by Stephanie Thomas
I was nervous at first, but I am proud I stood up for Black lives lost at the hands of police.
I woke up early on June 1, 2020 prepared to be a part of history. I knew that afternoon I planned to attend a Black Lives Matter protest on Siegen Lane. George Floyd’s death stunned African-Americans across the country, and we were not only enraged, but tired as a community.
I struggled making the decision to attend the night before, but finally decided to go. I hesitated because of what I’d seen happen at other protests across the country. Many peaceful protests were greeted with unnecessary police force, and I honestly didn’t know what to expect. I realized if I was able to complain about the injustices happening across the country, then I was able to go out and do something about them.
I joined a group on Twitter the night before, that gave important details about the protest. To my surprise an acquaintance from high school was also in the group. Nateria Johnson was one of the group’s organizers and she was thrilled that I had joined. Johnson direct-messaged me that night and said, “Stephanie, I’m so excited you’re going to come out and make a difference with us.”
Johnson didn’t realize it, but she was part of the reason I decided to go. I wasn’t sure if I had anyone to go with and that made me feel uneasy. “I’ve been to five different protests, two of them were to protest Alton Sterling’s death, so I know what to expect,” Johnson said. She reassured me that she’d stay by my side.
The protest was scheduled for 5:00 p.m. I waited on my porch with the water bottles and snacks I prepared that morning. My friend, Joey Park, decided to go and agreed to pick me up. We both knew this event was something we couldn’t miss. “Hop in,” Park said. “We’re about to go make some history.” I was excited, but I didn’t know what to expect.
We pulled into Jack in the Box’s parking lot on Siegen and Perkins, to park, and I could see at least 200 people standing in front of it. I texted Johnson to see where she was.
Although, I had Park with me it was nice to find another familiar face. She told us to meet her at the front of the crowd. We walked through the parking lot to the grass with our backpacks and signs; I could see the blaring blue lights of four police cars, and a woman already holding her sign up high that said, “No Justice, No Peace!”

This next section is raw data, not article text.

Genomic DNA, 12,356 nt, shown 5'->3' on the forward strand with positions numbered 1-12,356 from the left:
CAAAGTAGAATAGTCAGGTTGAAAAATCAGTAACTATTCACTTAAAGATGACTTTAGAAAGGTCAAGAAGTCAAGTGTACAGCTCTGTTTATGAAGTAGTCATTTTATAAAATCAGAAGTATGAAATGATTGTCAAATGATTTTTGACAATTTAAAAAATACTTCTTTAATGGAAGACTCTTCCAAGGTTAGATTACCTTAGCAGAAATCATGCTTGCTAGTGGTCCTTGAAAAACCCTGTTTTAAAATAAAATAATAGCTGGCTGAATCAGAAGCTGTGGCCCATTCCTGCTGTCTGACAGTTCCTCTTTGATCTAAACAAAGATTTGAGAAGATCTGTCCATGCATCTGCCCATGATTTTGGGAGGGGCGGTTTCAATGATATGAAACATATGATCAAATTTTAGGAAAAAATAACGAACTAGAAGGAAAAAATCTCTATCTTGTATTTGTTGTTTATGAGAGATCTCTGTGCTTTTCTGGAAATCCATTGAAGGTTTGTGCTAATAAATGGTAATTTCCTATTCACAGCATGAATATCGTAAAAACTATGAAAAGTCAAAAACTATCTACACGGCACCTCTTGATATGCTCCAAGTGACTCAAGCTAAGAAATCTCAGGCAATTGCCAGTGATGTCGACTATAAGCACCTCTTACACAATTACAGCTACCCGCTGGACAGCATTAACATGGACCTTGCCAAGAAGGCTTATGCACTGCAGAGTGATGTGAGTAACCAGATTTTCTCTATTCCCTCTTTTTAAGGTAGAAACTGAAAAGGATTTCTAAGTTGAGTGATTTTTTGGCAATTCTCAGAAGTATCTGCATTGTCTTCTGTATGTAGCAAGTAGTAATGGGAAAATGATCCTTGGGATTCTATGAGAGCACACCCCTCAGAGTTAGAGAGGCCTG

The amount of people of different backgrounds and ethnicities was overwhelming. “Everyone had come together for one cause and it was such a beautiful thing,” Park said.
We finally found Johnson and she gave me a big hug. “I’m so glad y’all could make it,” she said. A woman began to speak about the horrific murder of George Floyd, and how we were out there because of him and all of the other innocent Black people that had been killed at the hand of officers.
“How are we being killed by the very people who are supposed to protect us?” the woman asked. Johnson then held up her sign that said, “A system cannot fail those it was never designed to protect.” People started to cheer and clap in agreement.
The protest organizers led a nine-minute moment of silence that spoke volumes. They chose nine minutes because that was the amount of time George Floyd was pinned down under the knee of a Minneapolis police officer, who took his life. Tears streamed down the faces of many people during that moment. There was a certain unspoken understanding everyone had. I personally thought about how Floyd was begging for his life during those nine minutes, and how I could only imagine what that felt like.
Once the nine minutes were up the protest organizers reminded everyone to stay peaceful as we began to walk down Siegen Lane.
“Remember, we’re out here to make a difference, but one wrong move and this could result in people being dead; please keep the peace,” Johnson said
Officers followed us as we walked. It seemed as if they were out there to “make sure we didn’t get out of line,” rather than to protect us walking down the street. Everyone remained respectful towards them though. The night before I heard that two people had been arrested, but I was thankful this wasn’t the case that day.
People began to raise their signs, and so I followed. My sign read, “#Justice 4 George Floyd.” There was a woman in front of me with her sign held high that said, “Stop Killing Black People w/ Taxpayers $$.” She was going hoarse screaming, “No Justice, No Peace,” with the rest of the crowd. People driving by us were honking their horns to show their support, and we got judgmental glares from others.
As a crowd we chanted, “Alton Sterling,” while one of the organizers screamed, “Say his name!” We were yelling Alton Sterling’s name to bring awareness to his story. He was a Black man, killed by Baton Rouge Police officers in 2016. We also screamed, “Hands up, don’t shoot!”
As we walked by Target’s parking lot, I noticed the boarded up doors. It came as a shock, considering we were a peaceful protest. “I guess they were worried because other stores had been looted across the country,” Park said. “But it was still a bit of a slap in the face because that clearly wasn’t our intentions,” he said.
The day was filled with emotions. We went from laughing to crying as a crowd. It started getting late, so we headed for our cars. Johnson made an effort to speak to as many people as she could. “Every protest is different, but I feel as if our goal is attained each time; and that’s to make a difference and make some noise no matter how small,” Johnson said. There were multiple days of protest, but I was lucky enough to attend one. I witnessed Baton Rouge not only making an impact, but come together as a community.